Thursday, July 30, 2015

Sleen's K-Ras Mutation

What follows is a mash-up of what I learned from the book, "The Emperor of All Maladies," from discussions with my immunotherapy fellow at NIH, and from email correspondence with my new cyber-pal, known as DK37*.

K-Ras is considered an oncogene (a gene that can cause cancer).  Colon cancer patients' DNA is typically checked in the earliest days after diagnosis to determine whether the patient is "K-Ras wild-type", or "K-Ras mutated".  I was found to be K-Ras mutated back in September, 2013 after my initial surgery.  I didn't know much about it at the time, except for the fact that certain drugs that have been found to be effective for "wild-type", would do nothing for me.

As part of the clinical trial at NIH, exomic sequencing was done, which identified my tumors' specific mutations.  The researchers found over sixty mutations, but one stood out as particularly interesting to them.  It was a mutation in the K-Ras gene.  It is referenced this way:  codon 12 G12D, and I was told that it is one of the most-common mutations in colorectal cancer (CRC). This designator is explained (ha, sort of) as: On the 12th codon, the twelfth amino acid "G" (glycine) has been replaced by "D" (aspartic acid). "D replacing G"--that is the mutation.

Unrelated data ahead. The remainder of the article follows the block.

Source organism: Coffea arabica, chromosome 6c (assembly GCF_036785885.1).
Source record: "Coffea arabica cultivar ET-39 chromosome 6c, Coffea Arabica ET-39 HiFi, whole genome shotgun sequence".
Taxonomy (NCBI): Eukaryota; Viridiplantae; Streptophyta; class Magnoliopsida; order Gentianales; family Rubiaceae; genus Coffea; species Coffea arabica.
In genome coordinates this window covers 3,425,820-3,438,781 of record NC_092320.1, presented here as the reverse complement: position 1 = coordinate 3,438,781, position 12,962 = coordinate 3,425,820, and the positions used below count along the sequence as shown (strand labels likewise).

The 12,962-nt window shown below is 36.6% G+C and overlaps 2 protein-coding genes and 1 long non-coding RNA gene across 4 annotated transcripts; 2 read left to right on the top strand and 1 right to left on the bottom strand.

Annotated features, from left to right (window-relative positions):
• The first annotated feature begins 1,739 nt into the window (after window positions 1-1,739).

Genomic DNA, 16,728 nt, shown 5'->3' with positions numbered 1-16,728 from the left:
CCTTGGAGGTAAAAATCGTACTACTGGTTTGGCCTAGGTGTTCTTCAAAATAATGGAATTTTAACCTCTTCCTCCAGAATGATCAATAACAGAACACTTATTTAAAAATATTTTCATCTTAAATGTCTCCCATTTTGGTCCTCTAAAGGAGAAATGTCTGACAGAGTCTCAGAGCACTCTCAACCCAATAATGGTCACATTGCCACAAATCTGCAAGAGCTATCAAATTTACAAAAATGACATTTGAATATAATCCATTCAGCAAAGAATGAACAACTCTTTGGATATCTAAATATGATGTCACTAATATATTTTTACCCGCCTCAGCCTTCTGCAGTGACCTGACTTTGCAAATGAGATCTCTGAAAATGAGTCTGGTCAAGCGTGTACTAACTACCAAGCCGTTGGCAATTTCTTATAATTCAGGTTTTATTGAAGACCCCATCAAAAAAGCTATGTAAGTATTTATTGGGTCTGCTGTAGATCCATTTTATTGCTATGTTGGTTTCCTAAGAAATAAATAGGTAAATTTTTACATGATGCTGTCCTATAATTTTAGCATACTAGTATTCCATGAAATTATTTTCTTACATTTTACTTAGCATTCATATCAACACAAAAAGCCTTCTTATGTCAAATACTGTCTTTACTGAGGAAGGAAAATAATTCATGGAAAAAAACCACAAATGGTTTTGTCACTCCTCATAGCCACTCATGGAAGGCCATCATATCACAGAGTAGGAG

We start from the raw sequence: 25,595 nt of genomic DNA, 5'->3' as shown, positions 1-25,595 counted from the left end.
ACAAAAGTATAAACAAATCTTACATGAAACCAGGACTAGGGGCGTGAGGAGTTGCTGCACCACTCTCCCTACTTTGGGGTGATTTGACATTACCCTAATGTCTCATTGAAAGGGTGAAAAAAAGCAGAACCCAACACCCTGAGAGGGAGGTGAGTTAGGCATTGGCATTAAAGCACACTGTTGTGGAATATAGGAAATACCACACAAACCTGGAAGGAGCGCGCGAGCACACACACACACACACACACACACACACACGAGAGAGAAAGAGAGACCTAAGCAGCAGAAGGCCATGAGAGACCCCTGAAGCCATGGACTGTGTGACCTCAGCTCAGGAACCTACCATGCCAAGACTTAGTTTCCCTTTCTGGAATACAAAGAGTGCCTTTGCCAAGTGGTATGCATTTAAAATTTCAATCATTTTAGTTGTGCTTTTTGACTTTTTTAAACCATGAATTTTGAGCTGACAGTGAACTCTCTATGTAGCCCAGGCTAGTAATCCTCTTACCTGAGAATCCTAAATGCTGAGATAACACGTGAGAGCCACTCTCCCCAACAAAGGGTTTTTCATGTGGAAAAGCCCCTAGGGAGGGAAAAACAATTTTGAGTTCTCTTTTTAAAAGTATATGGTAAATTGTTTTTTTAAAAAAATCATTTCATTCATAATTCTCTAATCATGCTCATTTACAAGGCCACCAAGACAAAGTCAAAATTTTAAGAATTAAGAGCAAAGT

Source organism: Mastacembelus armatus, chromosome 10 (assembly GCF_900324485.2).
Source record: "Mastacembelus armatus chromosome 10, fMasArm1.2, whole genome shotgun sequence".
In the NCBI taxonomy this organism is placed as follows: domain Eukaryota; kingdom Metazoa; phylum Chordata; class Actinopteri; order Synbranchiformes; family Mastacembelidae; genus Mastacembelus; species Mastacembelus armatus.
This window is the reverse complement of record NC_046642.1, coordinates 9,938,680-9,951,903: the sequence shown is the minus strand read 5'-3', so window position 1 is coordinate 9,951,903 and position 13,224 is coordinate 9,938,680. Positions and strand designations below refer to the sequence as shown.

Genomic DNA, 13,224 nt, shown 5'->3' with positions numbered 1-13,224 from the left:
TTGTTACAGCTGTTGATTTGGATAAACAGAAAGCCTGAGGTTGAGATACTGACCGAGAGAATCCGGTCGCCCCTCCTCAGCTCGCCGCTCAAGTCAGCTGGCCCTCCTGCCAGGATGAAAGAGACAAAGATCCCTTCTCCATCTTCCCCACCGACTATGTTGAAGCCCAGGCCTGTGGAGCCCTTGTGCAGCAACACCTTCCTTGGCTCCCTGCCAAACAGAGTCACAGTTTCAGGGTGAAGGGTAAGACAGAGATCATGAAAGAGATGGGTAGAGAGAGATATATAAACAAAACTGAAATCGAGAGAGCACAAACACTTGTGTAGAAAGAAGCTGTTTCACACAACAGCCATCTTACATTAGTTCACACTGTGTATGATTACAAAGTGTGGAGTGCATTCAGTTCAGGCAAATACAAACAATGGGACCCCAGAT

Glycine, I was told, is a small, uncharged amino acid. Aspartic acid, on the other hand, is large and carries a negative charge (the charge is due to a carboxylic acid side-chain, according to my friend the medicinal chemist). Anyway, the negative charge blocks a cell's normal "stop dividing" instruction. The cell's "off switch" is effectively ignored, and so growth continues unchecked, forming tumors that grow without ceasing.

Fortunately for me, the tumors in my lungs have grown very slowly.  I would like to think that this is because I have been producing large numbers of tumor infiltrating lymphocytes (TILs) all along, but I have no way of knowing.  The aim of the clinical trial is to find TILs that are already working to remove cancerous cells in the patient, to multiply those, and to return them to the patient.  "Building up the army", is how many people think of it.

The researchers had success in the lab!  They discovered TILs in the harvested lung tumors that recognize the mutation in the K-Ras gene and are "reactive" to it.  If the 148-billion TILs they returned to me on July 1 are as effective in me as they were in the lab, we should expect to see shrinkage of my lung tumors by 12-weeks post-cells.  This is my great hope!  Alas, there are no guarantees.

* Super Genius

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